Graduate unemployment at highest for over a decade
- 26 January 2011
- From the section Education & Family
One in five UK university leavers who entered the labour market failed to find a job last year, as graduate unemployment reached its highest level since 1995, government figures show.
The Office for National Statistics data showed graduate unemployment had nearly doubled during the recession.
The figures are from the third quarter of 2010.
It follows research suggesting a rise in graduate opportunities took place towards the end of the year.
The figures showed that graduate unemployment had risen faster - from 10.6% to 20% - than unemployment for the UK as a whole (5.2% to a high of 7.9%).
They refer to graduates who were available for work and looking for jobs, but unable to find employment.
Meanwhile, unemployment for 16-17 year-olds remains "historically high", the ONS said.
In the third quarter of 2010, 44.3% of economically active young people in that age bracket, who had left school, were unable to find a job - the highest since comparable records began in 1992.
Graduates aged 21-24 were still less likely to be out of a job (11.6%) than their peers without degrees (14.6%), the figures showed.
However, a survey of more than 200 employers in the UK published on Tuesday suggested the picture may be improving.
The research by the Association of Graduate Recruiters revealed an 8.9% annual increase in graduate jobs.
But it also showed that average starting salaries had not risen for three years, staying at £25,000.
The improving jobs market was driven by a surge of vacancies at the end of last year, says the survey, with a forecast of a further 3.8% increase for this year.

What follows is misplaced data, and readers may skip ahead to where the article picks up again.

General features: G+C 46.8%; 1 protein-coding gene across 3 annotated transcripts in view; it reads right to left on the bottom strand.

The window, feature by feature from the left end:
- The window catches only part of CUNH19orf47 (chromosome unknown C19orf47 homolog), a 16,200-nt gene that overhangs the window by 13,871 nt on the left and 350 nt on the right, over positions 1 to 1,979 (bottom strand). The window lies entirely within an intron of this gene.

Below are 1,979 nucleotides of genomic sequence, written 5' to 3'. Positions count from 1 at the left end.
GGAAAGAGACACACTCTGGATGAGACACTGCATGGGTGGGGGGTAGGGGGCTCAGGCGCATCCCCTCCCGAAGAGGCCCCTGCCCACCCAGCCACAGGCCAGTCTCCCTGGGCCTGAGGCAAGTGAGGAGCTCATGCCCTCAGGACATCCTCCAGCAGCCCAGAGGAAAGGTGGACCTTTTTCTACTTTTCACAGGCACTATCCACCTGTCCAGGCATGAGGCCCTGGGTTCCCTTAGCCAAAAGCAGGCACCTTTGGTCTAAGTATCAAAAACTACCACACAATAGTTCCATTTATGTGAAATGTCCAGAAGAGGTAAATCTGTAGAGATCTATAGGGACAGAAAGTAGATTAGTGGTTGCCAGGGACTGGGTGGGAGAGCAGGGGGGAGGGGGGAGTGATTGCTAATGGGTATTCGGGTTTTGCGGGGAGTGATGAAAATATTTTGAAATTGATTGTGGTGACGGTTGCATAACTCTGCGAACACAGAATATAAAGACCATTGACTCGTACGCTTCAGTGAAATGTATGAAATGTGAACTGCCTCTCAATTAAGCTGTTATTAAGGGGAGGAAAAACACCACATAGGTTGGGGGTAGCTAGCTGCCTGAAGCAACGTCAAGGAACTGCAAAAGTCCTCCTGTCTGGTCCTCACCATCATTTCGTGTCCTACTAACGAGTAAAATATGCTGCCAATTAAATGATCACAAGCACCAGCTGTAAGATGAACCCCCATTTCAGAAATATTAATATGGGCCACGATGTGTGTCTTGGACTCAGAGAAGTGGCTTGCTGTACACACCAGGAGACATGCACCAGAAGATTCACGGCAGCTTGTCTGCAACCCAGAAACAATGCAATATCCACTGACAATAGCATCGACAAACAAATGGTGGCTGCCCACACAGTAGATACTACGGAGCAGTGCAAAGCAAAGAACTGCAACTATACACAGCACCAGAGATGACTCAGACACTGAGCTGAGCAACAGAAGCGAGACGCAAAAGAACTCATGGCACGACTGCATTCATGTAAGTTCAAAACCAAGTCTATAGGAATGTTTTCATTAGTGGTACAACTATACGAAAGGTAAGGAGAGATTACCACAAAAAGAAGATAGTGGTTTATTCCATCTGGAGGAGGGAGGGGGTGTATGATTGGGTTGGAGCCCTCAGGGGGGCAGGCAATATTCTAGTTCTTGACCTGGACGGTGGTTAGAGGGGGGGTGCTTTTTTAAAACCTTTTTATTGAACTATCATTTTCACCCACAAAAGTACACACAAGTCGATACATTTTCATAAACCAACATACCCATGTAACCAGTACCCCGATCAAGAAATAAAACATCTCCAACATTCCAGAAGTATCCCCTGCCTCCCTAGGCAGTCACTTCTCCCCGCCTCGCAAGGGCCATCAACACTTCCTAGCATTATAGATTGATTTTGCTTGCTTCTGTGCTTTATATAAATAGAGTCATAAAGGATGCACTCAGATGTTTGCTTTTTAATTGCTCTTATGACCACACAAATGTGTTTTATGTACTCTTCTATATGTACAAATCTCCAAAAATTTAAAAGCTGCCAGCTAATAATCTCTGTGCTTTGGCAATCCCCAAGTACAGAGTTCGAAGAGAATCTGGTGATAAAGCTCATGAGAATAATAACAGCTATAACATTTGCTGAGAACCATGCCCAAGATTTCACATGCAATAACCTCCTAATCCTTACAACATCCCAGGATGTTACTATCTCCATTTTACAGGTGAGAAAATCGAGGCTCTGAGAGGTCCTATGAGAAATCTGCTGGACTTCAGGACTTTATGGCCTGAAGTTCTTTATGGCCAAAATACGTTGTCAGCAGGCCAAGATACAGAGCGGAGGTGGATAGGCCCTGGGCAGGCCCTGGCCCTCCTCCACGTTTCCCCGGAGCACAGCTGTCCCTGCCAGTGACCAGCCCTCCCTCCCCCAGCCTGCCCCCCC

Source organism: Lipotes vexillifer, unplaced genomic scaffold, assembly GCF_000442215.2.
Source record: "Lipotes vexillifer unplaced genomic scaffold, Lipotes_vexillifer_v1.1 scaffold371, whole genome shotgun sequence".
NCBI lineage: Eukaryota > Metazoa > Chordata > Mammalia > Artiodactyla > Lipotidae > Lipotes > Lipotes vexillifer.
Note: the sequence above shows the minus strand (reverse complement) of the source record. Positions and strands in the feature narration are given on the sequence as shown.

In response to the ONS figures, National Union of Students president Aaron Porter said: "These new figures show that graduates are encountering an exceptionally hostile jobs market and the government persists with policies that put the burden of the country's debt on the young."
Mr Porter called for the reinstatement of the £1bn Future Jobs Fund, which is used to fund temporary employment for 18-24 year-olds in England, Scotland and Wales who have been out of work for more than six months.
The fund is due to close in March.
Minister for Employment Chris Grayling said the figures were evidence that young people were "shouldering the burden of the Labour Government's mistakes".
"As well as paying for the enormous debt left behind, young people are struggling to get into work despite the billions Labour has squandered on schemes such as the New Deal and the Future Jobs Fund, which only offered short term, public sector jobs that were unsustainable," he said.
Mr Grayling said the priority should be creating financial stability, and that a new government work experience scheme would help make young people more employable.